One of our Fellowship staff members, Jonathan Goldthwaite, attended a recent event in Chicago, and filed this report:
I’ve always found wisdom in the words of Proverbs 18:17: “The first to plead his case seems right, until another comes and examines him” (ESV). This is why I found myself attending a lecture by Ambassador Husam Zomlot, a senior advisor to Palestinian president Mahmoud Abbas. I’ve heard the Israeli side; I wanted to hear what the Palestinian side had to say.
I sat in the lecture hall, listening to the ambassador as he spoke about what he believes are the steps needed for lasting peace between Israel and the Palestinians. His remarks highlighted the importance of democracy, and he spoke positively of President Trump and his efforts to work with both Israelis and Palestinians to strike “the ultimate deal”.
Ambassador Zomlot then laid out his “four pillar” peace plan. I nodded attentively at the first three: the United States as a third-party negotiator, expanding economic opportunities for Palestinians, and a commitment to nonviolence—all wonderful! But his plan began to crumble as he mentioned the fourth pillar: unifying with Hamas.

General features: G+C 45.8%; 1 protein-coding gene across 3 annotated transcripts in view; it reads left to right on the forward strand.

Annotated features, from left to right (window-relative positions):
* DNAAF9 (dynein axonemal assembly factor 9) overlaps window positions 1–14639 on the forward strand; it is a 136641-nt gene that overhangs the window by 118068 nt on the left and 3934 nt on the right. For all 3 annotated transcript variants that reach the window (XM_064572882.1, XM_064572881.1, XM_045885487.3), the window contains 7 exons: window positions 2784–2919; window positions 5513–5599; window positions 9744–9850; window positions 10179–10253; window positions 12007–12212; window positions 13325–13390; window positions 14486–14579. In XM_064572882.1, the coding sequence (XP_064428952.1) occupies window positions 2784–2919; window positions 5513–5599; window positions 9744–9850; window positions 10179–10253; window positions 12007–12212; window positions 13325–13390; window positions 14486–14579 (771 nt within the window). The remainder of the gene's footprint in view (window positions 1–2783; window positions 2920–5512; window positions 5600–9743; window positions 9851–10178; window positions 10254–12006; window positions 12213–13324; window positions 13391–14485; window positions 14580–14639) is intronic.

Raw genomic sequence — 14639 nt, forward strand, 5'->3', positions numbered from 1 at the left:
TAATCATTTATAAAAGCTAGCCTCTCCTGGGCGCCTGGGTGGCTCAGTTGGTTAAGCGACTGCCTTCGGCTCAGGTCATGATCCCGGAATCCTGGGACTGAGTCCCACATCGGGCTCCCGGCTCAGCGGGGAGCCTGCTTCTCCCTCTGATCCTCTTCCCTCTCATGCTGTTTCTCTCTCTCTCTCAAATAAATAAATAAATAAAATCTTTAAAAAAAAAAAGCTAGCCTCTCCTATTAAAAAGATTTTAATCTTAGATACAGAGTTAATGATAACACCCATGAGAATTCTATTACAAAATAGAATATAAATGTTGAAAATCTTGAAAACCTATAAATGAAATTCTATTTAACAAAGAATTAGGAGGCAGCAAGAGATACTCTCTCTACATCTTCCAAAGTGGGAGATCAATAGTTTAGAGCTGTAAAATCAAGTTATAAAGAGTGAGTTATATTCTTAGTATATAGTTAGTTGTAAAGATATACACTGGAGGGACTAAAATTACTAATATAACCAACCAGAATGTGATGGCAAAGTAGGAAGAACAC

Ambassador Zomlot asserted that uniting with Hamas – a known terrorist organization that seeks to annihilate Israel and regularly kills innocent Israeli civilians – will bring the two parties closer to peace. He did admit that “We have differences with Hamas,” but added “they are an integral part of us.”
I began to realize that one of the “pillars” of this plan has a serious flaw.
When the time came for audience questions, one gentleman politely but firmly asked about the Palestinian government’s policy of paying salaries to the families of Palestinian citizens who have been killed or arrested for murdering Israelis.
The tension in the room was palpable as we waited for an answer.
But the ambassador deflected the question by saying that Palestinian terrorists were actually victims. He then proceeded to attack Israel, and went on to justify why his kind, humanitarian government needed to aid and protect the families of terrorists: “You call them murderers, and we call them victims.”
I unconsciously let out an audible groan, so loud that it caught the attention of the gentleman next to me.
The prophet Isaiah warns, “Woe to those who call evil good and good evil, who put darkness for light and light for darkness.” I left the lecture shocked and saddened that smart, educated people from all over the world promote and believe this rhetoric. Anyone who calls himself a “victim” to justify killing innocent people is not a peacemaker.
May God open our eyes to the truth, wherever it can be found. It certainly wasn’t here.